One way to think about edge computing’s relationship with cloud is that it can pick up where a cloud or centralized data center leaves off especially as endpoints, applications, and data become more and more distributed. The edge platform IBM Consulting and Airtel are building, for example, is based on IBM Cloud Satellite, which enables workloads to run secure IBM Cloud services across any environment, including at the edge. Airtel is piloting the platform with Maruti Suzuki, India’s largest passenger auto maker, that will use the edge solution to increase accuracy and efficiency for quality inspections on the factory floor. As a result, the manufacturer will be able to deploy processes at the edge enabled through a private 5G network to boost quality control and ensure data remains protected at the edge, which is critical for meeting production demands ensuring the safety of its vehicles.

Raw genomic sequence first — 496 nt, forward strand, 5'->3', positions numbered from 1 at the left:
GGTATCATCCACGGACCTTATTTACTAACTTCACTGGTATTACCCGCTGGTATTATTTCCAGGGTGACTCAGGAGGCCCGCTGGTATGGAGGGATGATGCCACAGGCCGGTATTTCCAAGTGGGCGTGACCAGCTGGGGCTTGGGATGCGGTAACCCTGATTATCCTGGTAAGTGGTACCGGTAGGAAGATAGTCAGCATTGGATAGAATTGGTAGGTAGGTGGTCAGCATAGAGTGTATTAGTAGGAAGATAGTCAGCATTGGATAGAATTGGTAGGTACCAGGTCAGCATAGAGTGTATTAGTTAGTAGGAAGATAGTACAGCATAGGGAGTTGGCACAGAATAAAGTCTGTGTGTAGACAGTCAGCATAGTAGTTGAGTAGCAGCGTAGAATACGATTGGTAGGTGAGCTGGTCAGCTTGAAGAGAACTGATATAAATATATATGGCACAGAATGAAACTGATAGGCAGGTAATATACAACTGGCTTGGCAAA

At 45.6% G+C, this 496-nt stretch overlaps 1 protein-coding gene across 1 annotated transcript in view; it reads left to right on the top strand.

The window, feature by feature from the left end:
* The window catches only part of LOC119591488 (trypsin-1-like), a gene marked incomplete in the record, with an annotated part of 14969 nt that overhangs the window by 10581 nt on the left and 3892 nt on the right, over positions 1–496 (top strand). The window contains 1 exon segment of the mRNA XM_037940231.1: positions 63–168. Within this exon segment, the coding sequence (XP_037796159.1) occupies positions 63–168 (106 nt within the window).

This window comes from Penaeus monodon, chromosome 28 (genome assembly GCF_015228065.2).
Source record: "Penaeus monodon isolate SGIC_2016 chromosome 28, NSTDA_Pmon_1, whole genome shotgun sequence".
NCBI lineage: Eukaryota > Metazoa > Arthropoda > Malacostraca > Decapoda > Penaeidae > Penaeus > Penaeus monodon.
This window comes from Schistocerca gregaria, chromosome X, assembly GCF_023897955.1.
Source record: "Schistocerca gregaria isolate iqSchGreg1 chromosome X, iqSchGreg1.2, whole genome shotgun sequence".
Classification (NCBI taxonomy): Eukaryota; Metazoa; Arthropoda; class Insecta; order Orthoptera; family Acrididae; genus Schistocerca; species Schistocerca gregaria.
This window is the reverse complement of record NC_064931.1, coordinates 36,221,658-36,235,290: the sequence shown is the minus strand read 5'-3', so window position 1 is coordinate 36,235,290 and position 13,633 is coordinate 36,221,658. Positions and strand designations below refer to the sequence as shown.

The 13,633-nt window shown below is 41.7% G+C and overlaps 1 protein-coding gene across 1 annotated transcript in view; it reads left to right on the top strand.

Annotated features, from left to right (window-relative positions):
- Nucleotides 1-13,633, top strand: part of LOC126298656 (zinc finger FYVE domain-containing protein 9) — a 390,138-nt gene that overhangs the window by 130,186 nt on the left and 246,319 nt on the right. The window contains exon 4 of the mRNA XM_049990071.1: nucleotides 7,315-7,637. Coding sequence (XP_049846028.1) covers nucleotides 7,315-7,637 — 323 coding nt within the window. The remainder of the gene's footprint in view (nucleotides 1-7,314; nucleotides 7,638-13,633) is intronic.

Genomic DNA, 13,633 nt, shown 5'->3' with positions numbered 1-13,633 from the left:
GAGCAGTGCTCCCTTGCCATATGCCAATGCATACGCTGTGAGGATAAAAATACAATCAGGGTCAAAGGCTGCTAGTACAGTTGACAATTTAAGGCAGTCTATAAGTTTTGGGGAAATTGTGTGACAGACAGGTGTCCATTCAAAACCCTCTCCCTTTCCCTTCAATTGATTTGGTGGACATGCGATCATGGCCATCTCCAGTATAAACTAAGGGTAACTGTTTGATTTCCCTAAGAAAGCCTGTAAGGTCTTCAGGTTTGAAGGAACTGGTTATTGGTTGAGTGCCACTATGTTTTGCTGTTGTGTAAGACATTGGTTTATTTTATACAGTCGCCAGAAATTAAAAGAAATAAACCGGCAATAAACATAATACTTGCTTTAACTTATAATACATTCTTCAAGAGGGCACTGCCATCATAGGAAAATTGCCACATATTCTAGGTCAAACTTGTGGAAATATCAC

How Red Hat OpenShift Makes this Possible
Consider this: today’s chain retailers increasingly use data to offer new services, improve in-store experiences, and keep operations running smoothly. However, most stores aren’t equipped with large amounts of computing power. Edge computing for retail could mean anything, such as a store manager who uses AI tools for staff scheduling. The benefits are similar in the case of a pharmacy, for which data security is a top concern considering the volume of PII they manage. Edge computing capabilities allow pharmacists the ability to visit patients in their homes via a tablet, without sacrificing privacy or security.